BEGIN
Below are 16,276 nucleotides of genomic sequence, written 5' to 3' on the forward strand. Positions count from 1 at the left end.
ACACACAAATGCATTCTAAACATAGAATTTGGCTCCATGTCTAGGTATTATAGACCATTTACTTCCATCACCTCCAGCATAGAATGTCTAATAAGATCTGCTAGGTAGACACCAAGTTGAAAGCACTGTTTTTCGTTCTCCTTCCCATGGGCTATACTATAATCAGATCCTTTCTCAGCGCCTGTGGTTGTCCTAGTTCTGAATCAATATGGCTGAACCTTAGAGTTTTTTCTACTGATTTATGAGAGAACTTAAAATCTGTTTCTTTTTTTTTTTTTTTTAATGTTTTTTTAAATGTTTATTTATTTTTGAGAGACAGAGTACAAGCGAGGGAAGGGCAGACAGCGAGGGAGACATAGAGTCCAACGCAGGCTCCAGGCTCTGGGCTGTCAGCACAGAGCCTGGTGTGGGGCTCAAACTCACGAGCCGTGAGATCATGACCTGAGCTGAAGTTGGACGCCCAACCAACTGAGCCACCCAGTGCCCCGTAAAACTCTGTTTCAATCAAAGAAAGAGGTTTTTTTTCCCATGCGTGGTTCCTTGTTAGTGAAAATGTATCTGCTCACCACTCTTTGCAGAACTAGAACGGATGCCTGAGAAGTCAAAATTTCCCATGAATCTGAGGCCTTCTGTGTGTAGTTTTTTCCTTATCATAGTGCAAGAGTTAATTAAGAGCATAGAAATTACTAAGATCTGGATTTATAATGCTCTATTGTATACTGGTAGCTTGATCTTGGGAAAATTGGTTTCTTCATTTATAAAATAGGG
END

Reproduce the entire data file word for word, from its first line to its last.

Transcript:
Below are 16,276 nucleotides of genomic sequence, written 5' to 3' on the forward strand. Positions count from 1 at the left end.
ACACACAAATGCATTCTAAACATAGAATTTGGCTCCATGTCTAGGTATTATAGACCATTTACTTCCATCACCTCCAGCATAGAATGTCTAATAAGATCTGCTAGGTAGACACCAAGTTGAAAGCACTGTTTTTCGTTCTCCTTCCCATGGGCTATACTATAATCAGATCCTTTCTCAGCGCCTGTGGTTGTCCTAGTTCTGAATCAATATGGCTGAACCTTAGAGTTTTTTCTACTGATTTATGAGAGAACTTAAAATCTGTTTCTTTTTTTTTTTTTTTTAATGTTTTTTTAAATGTTTATTTATTTTTGAGAGACAGAGTACAAGCGAGGGAAGGGCAGACAGCGAGGGAGACATAGAGTCCAACGCAGGCTCCAGGCTCTGGGCTGTCAGCACAGAGCCTGGTGTGGGGCTCAAACTCACGAGCCGTGAGATCATGACCTGAGCTGAAGTTGGACGCCCAACCAACTGAGCCACCCAGTGCCCCGTAAAACTCTGTTTCAATCAAAGAAAGAGGTTTTTTTTCCCATGCGTGGTTCCTTGTTAGTGAAAATGTATCTGCTCACCACTCTTTGCAGAACTAGAACGGATGCCTGAGAAGTCAAAATTTCCCATGAATCTGAGGCCTTCTGTGTGTAGTTTTTTCCTTATCATAGTGCAAGAGTTAATTAAGAGCATAGAAATTACTAAGATCTGGATTTATAATGCTCTATTGTATACTGGTAGCTTGATCTTGGGAAAATTGGTTTCTTCATTTATAAAATAGGG